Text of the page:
“Better hang on,” the old man advised.
Hans wondered who the old man was, but it was hard to talk above the chug of the motor. As he peered through the steamy windows he noticed that the buildings were thinning out.
“Your aunt lives on the edge of town,” shouted the old man. “We’ll be there ‘fore too long.”
With that he hunched over the steering wheel until Hans thought his head must be touching the windshield. He watched the old man curiously. There was a scowl on his forehead and Hans felt as if he had been forgotten. He could not understand the reason for all this concentration – the rain was much lighter than when they had started out. Then he noticed that the truck was chugging harder than before but they were barely creeping along, and he found himself being drawn toward the back of the seat. The truck was now traveling like a snail in spite of the driver’s helpful panting and straining. It almost seemed that the truck and the man were one, then the old man let out a sigh and the truck lunged forward with a fresh spurt of power.
“We made old Toboggan Hill again,” he said with a chuckle and leaned back. “Now the rest of the way is down hill.” He took one hand from the steering wheel and pointed. “That’s your aunt’s place down there.”
Hans sat up straight so that he could get a good view. “It looks like a capital ‘L,’” he declared.
“It does at that,” the old man agreed. “That long part of the ‘L’ closest to us is the greenhouse – it’s all glass – and the small part goin’ away from us is the shop and the living quarters.”
Hans looked around with interest. Now they were passing row after row of evergreens of every shape and size. Some were so small that a rabbit could see over them and some were almost as tall as Hans.
“This is your aunt’s nursery – it’s one of the best in the state,” the old man said proudly.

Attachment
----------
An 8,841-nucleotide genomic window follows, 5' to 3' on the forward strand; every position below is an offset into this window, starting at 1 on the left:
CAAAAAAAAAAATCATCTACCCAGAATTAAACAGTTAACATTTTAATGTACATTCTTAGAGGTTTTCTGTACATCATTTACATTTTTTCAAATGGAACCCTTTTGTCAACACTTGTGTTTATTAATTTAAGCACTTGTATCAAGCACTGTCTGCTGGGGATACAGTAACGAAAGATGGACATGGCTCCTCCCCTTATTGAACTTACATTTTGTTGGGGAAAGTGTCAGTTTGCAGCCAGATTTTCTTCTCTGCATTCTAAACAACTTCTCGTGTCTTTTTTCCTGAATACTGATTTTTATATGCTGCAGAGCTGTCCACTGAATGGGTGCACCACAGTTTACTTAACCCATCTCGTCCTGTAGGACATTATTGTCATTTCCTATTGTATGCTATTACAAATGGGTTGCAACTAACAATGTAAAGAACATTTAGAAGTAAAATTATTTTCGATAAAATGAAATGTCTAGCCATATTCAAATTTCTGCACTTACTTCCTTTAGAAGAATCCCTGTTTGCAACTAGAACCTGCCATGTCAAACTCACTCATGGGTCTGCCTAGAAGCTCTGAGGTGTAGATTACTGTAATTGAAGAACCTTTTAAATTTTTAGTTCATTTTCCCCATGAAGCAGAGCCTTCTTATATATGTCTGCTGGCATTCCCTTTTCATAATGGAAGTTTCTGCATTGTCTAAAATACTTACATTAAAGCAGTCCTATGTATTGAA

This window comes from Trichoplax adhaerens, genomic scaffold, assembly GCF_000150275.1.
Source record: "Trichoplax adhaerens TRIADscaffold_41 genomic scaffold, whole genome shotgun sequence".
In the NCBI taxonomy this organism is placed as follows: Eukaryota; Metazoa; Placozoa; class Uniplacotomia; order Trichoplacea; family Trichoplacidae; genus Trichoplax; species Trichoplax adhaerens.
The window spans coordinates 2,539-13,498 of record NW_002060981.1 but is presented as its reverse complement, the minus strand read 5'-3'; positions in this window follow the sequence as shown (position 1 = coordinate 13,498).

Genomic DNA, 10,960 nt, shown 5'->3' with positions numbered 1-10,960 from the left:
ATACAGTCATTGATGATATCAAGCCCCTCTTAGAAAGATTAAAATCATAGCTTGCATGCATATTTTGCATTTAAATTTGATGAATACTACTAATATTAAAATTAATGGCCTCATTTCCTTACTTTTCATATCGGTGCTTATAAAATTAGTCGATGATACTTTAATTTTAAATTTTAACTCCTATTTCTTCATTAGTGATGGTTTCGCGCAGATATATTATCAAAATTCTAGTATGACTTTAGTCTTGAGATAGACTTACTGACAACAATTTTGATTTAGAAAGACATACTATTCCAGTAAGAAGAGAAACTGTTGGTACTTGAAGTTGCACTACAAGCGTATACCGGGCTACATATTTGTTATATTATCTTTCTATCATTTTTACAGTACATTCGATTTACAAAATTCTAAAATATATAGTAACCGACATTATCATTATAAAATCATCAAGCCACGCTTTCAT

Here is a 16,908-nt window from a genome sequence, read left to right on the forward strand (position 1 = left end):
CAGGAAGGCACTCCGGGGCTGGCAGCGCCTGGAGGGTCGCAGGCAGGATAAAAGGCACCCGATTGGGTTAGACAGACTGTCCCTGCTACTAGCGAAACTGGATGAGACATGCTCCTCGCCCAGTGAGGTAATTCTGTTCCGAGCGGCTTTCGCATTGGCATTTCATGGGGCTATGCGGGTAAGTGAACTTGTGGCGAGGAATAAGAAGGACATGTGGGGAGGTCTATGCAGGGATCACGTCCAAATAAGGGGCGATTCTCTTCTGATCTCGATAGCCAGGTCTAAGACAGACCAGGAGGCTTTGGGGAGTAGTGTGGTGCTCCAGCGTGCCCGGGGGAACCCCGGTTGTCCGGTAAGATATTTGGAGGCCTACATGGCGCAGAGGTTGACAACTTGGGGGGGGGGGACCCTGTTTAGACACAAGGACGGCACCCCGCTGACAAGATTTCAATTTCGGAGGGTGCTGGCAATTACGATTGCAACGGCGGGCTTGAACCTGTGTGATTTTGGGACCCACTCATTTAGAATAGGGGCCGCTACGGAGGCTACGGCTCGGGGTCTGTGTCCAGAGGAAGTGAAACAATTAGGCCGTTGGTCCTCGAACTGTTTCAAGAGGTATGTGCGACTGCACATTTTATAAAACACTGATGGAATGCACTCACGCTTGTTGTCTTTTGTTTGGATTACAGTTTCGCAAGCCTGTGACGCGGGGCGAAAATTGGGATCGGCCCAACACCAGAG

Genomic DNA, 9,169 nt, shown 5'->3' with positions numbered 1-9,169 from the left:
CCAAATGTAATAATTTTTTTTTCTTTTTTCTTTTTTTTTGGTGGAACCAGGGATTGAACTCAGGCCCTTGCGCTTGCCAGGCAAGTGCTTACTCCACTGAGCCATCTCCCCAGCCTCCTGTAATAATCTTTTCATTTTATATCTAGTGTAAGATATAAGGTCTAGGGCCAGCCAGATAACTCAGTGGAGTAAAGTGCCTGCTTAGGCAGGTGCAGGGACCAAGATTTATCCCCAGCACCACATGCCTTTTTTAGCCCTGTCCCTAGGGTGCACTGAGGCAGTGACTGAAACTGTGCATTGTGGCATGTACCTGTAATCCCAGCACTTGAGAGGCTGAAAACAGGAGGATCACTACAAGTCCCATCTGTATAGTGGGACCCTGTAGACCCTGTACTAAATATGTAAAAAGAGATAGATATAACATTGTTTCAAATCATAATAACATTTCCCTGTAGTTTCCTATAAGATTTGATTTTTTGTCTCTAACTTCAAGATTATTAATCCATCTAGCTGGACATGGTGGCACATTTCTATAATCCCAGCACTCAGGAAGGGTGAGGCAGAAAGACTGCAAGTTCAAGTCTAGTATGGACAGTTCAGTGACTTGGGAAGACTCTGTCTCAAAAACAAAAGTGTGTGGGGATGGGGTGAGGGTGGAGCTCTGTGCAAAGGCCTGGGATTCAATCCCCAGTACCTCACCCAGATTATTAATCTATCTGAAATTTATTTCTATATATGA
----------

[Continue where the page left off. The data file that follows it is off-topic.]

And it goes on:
“We had a nursery at the orphanage,” Hans said eagerly. “It was just a small one but sometimes I worked in it.” He would be able to help his aunt, he thought happily.
The truck turned in at a white picket fence and stopped beside a round bed of golden daffodils. Swinging from a sign post in the center of the bed was a neatly lettered sign. Hans read:
Minnie Madison, Prop.
The old man stuck his head out the window. “Look there – the sun’s shining,” he announced. “It’s like they say – April showers bring May flowers.”
Hans had never heard that expression and he looked at the old man uncertainly.
The old man scratched his head. “Hmmmmm,” he murmured doubtfully. “Well, you go on inside and I’ll put the truck away.”
Hans got out and let the truck go by. He paused for a moment after it had passed. If only the old man had offered to come in with him. The thought of meeting his aunt all alone was almost too much. He heard the engine cough and stop and waited hopefully but no one came.
From the door of the car shed the old man watched the slight boy square his shoulders and march up to the door. He brushed at his eyes with a calloused hand. “He looks just like his daddy – maybe when Miss Minnie sees him she’ll forgive and forget.”